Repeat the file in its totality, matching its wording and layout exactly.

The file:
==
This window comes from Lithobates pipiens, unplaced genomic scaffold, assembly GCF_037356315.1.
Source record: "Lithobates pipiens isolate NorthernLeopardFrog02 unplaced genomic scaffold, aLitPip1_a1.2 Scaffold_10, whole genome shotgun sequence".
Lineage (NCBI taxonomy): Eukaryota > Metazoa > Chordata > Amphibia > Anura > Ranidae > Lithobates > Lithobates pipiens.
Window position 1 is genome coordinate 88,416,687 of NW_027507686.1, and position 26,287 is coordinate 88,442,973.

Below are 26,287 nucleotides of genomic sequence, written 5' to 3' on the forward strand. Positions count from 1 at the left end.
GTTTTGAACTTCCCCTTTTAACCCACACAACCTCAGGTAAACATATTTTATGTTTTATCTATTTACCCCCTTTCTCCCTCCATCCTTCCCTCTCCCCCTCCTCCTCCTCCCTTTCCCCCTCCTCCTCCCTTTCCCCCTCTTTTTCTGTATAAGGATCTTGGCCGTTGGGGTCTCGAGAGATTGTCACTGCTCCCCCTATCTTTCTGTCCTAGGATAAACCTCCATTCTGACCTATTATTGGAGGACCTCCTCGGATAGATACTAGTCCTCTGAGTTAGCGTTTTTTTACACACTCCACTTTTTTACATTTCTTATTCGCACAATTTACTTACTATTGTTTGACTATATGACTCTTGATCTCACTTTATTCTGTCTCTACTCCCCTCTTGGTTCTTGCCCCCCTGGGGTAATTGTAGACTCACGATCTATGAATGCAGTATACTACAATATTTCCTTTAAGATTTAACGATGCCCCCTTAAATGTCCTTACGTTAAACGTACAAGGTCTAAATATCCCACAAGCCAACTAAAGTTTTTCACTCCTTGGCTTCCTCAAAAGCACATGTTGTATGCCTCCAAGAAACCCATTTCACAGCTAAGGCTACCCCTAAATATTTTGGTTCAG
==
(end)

This window comes from Lithobates pipiens, unplaced genomic scaffold, assembly GCF_037356315.1.
Source record: "Lithobates pipiens isolate NorthernLeopardFrog02 unplaced genomic scaffold, aLitPip1_a1.2 Scaffold_10, whole genome shotgun sequence".
Lineage (NCBI taxonomy): Eukaryota > Metazoa > Chordata > Amphibia > Anura > Ranidae > Lithobates > Lithobates pipiens.
Window position 1 is genome coordinate 88,416,687 of NW_027507686.1, and position 26,287 is coordinate 88,442,973.

Below are 26,287 nucleotides of genomic sequence, written 5' to 3' on the forward strand. Positions count from 1 at the left end.
GTTTTGAACTTCCCCTTTTAACCCACACAACCTCAGGTAAACATATTTTATGTTTTATCTATTTACCCCCTTTCTCCCTCCATCCTTCCCTCTCCCCCTCCTCCTCCTCCCTTTCCCCCTCCTCCTCCCTTTCCCCCTCTTTTTCTGTATAAGGATCTTGGCCGTTGGGGTCTCGAGAGATTGTCACTGCTCCCCCTATCTTTCTGTCCTAGGATAAACCTCCATTCTGACCTATTATTGGAGGACCTCCTCGGATAGATACTAGTCCTCTGAGTTAGCGTTTTTTTACACACTCCACTTTTTTACATTTCTTATTCGCACAATTTACTTACTATTGTTTGACTATATGACTCTTGATCTCACTTTATTCTGTCTCTACTCCCCTCTTGGTTCTTGCCCCCCTGGGGTAATTGTAGACTCACGATCTATGAATGCAGTATACTACAATATTTCCTTTAAGATTTAACGATGCCCCCTTAAATGTCCTTACGTTAAACGTACAAGGTCTAAATATCCCACAAGCCAACTAAAGTTTTTCACTCCTTGGCTTCCTCAAAAGCACATGTTGTATGCCTCCAAGAAACCCATTTCACAGCTAAGGCTACCCCTAAATATTTTGGTTCAG